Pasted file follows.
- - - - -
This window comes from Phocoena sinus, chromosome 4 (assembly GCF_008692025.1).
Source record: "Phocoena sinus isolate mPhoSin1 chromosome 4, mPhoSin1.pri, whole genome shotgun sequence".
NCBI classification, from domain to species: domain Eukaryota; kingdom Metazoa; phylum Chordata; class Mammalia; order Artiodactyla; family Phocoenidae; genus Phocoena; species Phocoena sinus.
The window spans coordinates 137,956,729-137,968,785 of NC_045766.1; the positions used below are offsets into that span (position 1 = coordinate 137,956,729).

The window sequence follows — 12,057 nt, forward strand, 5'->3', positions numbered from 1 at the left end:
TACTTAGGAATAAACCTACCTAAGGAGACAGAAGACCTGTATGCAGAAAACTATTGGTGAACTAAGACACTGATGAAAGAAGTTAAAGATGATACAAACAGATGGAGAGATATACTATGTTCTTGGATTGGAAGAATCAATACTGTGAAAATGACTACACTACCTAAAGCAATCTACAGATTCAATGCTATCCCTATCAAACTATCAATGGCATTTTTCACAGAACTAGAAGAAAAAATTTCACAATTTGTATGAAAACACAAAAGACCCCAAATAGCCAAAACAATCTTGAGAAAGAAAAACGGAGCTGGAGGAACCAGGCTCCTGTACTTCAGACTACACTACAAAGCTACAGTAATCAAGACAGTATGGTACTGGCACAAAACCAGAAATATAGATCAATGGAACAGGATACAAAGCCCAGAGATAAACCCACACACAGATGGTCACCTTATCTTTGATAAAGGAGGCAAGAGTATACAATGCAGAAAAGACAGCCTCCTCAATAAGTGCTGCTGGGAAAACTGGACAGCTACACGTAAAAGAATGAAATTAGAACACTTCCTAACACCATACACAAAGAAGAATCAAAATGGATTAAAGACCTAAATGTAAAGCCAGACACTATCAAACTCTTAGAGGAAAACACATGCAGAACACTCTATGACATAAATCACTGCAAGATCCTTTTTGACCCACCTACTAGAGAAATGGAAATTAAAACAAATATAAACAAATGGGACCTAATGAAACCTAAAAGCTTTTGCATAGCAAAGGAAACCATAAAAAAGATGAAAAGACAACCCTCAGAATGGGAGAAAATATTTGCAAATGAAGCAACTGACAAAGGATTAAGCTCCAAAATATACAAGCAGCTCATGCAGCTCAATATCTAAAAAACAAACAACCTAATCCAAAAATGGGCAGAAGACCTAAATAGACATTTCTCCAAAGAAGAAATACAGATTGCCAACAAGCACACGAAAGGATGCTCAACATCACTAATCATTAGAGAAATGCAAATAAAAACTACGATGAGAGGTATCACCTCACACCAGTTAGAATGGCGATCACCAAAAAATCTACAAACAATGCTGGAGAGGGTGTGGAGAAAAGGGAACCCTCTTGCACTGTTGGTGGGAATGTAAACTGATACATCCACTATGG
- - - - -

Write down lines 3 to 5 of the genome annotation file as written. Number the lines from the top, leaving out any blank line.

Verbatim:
NCBI classification, from domain to species: domain Eukaryota; kingdom Metazoa; phylum Chordata; class Mammalia; order Artiodactyla; family Phocoenidae; genus Phocoena; species Phocoena sinus.
The window spans coordinates 137,956,729-137,968,785 of NC_045766.1; the positions used below are offsets into that span (position 1 = coordinate 137,956,729).

The window sequence follows — 12,057 nt, forward strand, 5'->3', positions numbered from 1 at the left end: